Asynchronous conversations

It's not a mystery that I'm a fan of asynchronicity when it comes to online interactions. In a world where it is imperative to react and be first, the concept of doing things slowly at your own time and pace is refreshing. And it's even better when conversations are conducted this way through blog posts on personal sites.

And this is exactly what I'm going to do today. I stumbled on two blog posts in these past couple of days and I'm going to reply to both. The two posts are The Quiet Web by Brian Koberlein and Metaphors for Design by Thomas Wilson.


On the quiet web

I wrote about the idea of a quiet web almost three years ago and that blog post was a direct result of me being exposed to the idea of the slow web. That means this topics is already going back almost a decade. And that's not surprising as it is not surprising that the broader topic of creating something that tries to escape the attention economy is more and more present, at least in some circles. The web is getting noisier, that's just the reality. And there's not much we can do about it because the forces behind it are almost unstoppable. In his post, Brian writes:

When you remove the constant interruption and background noise of advertisements, your expectations about media resets. What was once normal is now annoying.

I'd push this further and say this is true for almost everything. This is definitely not limited to advertising on the web. I was discussing this very topic in the car just yesterday, while talking about background noise when living close to a city.

I was noticing how sensitive I've become to background noise and that's the result of spending the last 6 years in a very quiet place. We're a very adaptable species and we get used to discomfort, but once you reset your expectations it's hard to go back. I've been browsing the web with ad blockers at both the browser level and the network level and I'm now bothered by those very few ads that manage to creep in.

I can't even imagine what would it be like for me to browse the web without those. But I don't think the issue is just ads on the web. For the past six years I curated a site called the gallery and one thing I noticed is the constant increase in what can only be described as "Design Noise".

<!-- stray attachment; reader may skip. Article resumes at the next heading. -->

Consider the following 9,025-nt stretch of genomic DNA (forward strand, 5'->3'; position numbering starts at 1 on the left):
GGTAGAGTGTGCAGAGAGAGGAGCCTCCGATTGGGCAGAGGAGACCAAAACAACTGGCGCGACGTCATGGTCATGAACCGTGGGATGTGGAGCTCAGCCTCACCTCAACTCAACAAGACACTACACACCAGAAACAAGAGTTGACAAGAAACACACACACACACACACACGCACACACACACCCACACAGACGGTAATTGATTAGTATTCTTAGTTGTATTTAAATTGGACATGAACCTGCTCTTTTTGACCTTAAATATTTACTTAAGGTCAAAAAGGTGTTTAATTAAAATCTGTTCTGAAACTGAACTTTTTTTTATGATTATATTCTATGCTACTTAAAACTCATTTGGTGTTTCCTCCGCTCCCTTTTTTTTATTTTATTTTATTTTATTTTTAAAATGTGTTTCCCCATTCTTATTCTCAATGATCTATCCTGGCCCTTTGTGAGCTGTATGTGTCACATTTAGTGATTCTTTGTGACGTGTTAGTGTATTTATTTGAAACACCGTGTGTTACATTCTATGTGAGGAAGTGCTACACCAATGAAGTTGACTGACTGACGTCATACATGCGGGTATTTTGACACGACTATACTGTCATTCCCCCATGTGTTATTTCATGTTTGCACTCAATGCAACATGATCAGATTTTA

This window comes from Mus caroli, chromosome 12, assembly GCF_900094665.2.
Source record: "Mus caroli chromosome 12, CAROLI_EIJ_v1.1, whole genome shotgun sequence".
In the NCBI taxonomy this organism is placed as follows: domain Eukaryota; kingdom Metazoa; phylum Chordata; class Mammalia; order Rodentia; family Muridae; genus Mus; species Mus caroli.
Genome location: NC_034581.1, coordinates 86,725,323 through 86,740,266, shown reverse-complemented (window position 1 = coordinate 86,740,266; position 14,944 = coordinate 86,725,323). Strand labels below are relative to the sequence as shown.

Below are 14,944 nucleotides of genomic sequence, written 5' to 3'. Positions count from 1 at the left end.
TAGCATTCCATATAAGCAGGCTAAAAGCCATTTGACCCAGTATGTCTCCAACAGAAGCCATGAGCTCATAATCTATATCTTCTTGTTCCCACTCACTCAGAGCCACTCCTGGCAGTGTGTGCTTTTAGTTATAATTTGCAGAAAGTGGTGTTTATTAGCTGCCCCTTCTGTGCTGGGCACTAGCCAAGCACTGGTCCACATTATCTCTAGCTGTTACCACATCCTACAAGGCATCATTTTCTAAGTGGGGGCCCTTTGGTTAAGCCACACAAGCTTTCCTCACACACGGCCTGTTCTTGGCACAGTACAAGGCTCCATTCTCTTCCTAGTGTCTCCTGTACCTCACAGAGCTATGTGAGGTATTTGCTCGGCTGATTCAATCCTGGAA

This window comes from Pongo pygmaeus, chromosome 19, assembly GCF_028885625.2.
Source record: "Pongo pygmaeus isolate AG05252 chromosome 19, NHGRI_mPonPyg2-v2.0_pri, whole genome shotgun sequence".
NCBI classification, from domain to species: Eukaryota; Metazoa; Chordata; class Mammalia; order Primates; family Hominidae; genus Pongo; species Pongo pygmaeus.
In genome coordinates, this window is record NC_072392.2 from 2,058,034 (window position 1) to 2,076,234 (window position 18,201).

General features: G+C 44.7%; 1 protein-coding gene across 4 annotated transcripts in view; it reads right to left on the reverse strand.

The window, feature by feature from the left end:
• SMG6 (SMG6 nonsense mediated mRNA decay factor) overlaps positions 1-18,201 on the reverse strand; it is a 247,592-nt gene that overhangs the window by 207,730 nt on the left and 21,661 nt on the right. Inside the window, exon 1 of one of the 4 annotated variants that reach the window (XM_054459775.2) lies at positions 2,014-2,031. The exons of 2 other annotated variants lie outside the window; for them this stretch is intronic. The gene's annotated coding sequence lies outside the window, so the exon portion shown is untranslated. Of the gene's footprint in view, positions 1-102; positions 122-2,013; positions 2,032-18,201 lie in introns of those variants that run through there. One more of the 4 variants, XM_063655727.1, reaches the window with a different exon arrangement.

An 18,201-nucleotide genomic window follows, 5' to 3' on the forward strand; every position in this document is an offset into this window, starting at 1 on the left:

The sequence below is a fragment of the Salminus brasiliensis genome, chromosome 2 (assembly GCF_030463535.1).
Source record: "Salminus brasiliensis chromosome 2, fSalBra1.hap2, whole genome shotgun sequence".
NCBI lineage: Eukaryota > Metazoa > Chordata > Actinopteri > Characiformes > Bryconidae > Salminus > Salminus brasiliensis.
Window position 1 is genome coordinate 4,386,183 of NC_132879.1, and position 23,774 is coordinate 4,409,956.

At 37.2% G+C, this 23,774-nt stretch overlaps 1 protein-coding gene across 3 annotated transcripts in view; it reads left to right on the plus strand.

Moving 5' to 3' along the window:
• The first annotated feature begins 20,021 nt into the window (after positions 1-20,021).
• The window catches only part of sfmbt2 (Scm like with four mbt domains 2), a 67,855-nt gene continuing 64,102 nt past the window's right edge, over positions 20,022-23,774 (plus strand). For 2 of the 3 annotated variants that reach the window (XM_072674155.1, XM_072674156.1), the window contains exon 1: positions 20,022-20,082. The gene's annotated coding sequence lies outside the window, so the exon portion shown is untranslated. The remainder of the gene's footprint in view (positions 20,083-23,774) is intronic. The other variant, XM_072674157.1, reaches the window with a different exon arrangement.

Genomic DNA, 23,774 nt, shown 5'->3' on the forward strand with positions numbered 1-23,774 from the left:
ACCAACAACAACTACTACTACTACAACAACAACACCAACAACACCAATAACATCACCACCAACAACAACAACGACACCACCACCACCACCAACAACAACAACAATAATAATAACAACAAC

Pointless animations, fancy and totally useless custom cursors, overly complicated layouts. These things are everywhere. And they're making the web more and more noisy, at least for me.

In his post, Brian attempts to provide a definition for what the Quiet Web is. I think the "rules" he came up with are valid but they're also missing something important: intention.
The reasons behind sites are almost as important as the sites themselves. A site doesn't become quiet as a result of a technical decision. It becomes quiet as a result of a human one. You have a quiet site because you want to, because you believe and appreciate what a quiet site stands for. Or at least, that's how I see it.

Brian also touches on the topic of discoverability:

The biggest downside of the quiet web is that it can be difficult to find. You can’t simply Google topics of interest. Instead, you have to dig a bit. Go down rabbit holes until you come across an interesting quiet page.

As we all know, Google is the true gatekeeper here. My site ranks very high for some queries that have absolutely nothing to do with what I blog about most of the time. Why? No idea. That's just Google being Google I guess. But as a result of that, quite a few people discovered my content while looking for something completely unrelated. Now, that's obviously not a sustainable way to discover new content but it can happen.

I think the only true solution is to write more about things we find interesting and link to them. That's why this thing is called the web after all.


On Websites

There's a passage in Thomas' post that made me think about something. The passage is this one:

You can build a feature complete website with maybe a dozen html tags and a single CSS file. Does it even need JavaScript? It’d be heckin’ fast and SEO optimised to boot. It doesn’t matter what other people are doing. Your website probably won’t turn into the next Reddit or Tumblr. A website can be feature complete. A feature list can not grow.

This was very interesting to me in the context of my site and also sites I work on with friends. It was interesting because I don't think I have a feature list. I have needs. My site is a tool and as a tool it needs to do certain things. And with time those needs change. But—and this is why I think the two blog posts are somewhat connected—I always try to fulfil these new needs in a way that's the least intrusive as possible.

I don't think a site can be fully planned ahead. Especially not a personal one. We're constantly changing, constantly tweaking, constantly adding or subtracting. And our websites will inevitably reflect that. But this isn't to say that I disagree with the spirit of what Thomas is writing. A site can be feature complete. At some point you can be "done" with a site.
And since in his post he mentioned the garden metaphor I think this is another occasion to mention this post which is still one of my favourite posts.

What's even more interesting is that if you look at websites as ever evolving creations then we would have to also rethink the role of designers and developers. But maybe that's a topic for another time.


Thanks to both Thomas and Brian for writing these posts. You both have a new reader.